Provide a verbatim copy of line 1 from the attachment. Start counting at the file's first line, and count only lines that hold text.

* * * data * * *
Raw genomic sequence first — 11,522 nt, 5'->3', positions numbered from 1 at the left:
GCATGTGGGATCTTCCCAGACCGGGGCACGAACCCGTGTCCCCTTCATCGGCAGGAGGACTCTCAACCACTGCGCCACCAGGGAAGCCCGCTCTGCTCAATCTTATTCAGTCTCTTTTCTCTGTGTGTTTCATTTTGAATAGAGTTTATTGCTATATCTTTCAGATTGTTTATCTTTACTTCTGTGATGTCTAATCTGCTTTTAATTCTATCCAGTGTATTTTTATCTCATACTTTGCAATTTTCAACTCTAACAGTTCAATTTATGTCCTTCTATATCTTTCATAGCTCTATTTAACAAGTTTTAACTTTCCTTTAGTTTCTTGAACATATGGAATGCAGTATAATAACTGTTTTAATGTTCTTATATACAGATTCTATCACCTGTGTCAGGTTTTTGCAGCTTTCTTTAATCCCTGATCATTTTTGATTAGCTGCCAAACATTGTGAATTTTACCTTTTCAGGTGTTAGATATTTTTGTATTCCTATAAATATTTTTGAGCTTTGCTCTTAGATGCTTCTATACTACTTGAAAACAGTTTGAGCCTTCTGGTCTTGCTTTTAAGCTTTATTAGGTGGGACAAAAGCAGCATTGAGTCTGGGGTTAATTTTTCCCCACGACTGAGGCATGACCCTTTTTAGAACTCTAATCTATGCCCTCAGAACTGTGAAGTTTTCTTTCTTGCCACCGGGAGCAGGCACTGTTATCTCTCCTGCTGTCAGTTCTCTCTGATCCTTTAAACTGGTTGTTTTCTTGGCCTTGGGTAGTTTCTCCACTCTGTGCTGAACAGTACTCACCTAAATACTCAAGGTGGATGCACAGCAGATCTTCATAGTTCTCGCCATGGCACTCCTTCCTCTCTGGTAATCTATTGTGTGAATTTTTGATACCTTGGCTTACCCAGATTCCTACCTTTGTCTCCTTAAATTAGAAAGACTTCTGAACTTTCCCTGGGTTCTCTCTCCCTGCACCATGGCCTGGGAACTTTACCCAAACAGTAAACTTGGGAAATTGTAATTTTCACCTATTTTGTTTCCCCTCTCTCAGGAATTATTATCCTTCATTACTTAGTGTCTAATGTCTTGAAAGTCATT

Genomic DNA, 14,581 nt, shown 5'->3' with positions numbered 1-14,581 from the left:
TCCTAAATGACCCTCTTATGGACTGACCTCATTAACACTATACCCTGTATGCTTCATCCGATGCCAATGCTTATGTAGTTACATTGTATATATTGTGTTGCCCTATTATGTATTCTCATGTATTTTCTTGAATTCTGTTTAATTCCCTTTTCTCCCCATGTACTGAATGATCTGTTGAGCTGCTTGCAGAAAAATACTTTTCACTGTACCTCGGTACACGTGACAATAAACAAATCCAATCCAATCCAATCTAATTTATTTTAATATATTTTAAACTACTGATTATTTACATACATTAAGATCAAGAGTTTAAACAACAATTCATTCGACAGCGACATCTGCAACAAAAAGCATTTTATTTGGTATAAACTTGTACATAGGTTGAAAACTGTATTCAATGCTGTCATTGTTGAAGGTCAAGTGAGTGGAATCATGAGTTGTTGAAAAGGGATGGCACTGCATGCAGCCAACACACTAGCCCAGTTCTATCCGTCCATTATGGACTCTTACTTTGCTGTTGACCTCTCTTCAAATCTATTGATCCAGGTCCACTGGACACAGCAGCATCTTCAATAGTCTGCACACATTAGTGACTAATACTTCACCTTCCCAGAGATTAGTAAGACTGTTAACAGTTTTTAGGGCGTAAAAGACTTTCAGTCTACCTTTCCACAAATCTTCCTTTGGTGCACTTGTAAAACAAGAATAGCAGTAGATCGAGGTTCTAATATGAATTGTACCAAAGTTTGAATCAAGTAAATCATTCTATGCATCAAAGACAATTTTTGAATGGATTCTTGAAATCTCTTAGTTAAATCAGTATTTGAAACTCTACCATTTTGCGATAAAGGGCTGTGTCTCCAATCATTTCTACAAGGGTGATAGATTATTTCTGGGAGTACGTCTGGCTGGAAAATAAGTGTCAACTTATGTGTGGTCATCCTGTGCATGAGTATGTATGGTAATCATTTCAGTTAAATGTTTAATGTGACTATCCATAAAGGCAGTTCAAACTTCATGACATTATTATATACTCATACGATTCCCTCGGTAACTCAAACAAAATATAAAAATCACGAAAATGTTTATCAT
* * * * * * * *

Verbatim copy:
Raw genomic sequence first — 11,522 nt, 5'->3', positions numbered from 1 at the left: